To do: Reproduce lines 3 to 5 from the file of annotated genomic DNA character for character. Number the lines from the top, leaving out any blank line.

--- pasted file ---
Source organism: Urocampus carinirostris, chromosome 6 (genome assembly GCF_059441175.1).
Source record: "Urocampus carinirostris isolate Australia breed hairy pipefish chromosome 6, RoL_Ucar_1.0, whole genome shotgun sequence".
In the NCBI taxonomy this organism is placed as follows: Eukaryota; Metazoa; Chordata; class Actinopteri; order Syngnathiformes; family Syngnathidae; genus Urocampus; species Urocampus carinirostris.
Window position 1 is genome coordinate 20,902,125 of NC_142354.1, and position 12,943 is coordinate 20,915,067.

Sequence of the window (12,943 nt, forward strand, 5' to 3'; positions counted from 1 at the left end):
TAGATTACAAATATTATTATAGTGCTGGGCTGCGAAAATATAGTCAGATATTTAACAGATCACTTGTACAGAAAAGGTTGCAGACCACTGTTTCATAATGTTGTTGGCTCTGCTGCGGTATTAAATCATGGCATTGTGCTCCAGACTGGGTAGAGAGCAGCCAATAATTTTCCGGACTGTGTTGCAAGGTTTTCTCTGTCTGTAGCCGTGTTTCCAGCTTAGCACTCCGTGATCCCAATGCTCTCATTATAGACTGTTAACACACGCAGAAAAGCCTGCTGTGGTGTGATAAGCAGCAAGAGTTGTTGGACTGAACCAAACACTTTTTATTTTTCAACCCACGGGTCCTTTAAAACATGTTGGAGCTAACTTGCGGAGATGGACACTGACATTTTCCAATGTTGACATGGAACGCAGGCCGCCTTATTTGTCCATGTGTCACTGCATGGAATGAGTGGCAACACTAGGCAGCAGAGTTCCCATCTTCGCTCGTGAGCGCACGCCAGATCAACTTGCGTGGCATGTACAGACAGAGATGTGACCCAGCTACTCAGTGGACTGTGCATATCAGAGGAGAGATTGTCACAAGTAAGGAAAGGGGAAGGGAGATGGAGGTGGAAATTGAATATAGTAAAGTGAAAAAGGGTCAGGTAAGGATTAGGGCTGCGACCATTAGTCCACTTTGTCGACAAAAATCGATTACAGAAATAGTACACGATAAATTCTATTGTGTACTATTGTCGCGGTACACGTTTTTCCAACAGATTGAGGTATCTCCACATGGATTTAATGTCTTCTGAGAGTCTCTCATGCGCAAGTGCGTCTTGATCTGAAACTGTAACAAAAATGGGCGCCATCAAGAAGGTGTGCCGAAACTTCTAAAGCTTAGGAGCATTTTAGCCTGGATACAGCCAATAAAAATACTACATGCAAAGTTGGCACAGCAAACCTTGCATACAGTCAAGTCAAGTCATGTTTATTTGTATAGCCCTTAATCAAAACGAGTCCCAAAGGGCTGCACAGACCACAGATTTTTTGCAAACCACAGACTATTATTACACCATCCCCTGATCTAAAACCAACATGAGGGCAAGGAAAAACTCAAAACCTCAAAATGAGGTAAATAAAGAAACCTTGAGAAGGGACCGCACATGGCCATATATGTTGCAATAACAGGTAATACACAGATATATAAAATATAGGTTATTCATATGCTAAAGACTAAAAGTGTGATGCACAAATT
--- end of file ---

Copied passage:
In the NCBI taxonomy this organism is placed as follows: Eukaryota; Metazoa; Chordata; class Actinopteri; order Syngnathiformes; family Syngnathidae; genus Urocampus; species Urocampus carinirostris.
Window position 1 is genome coordinate 20,902,125 of NC_142354.1, and position 12,943 is coordinate 20,915,067.

Sequence of the window (12,943 nt, forward strand, 5' to 3'; positions counted from 1 at the left end):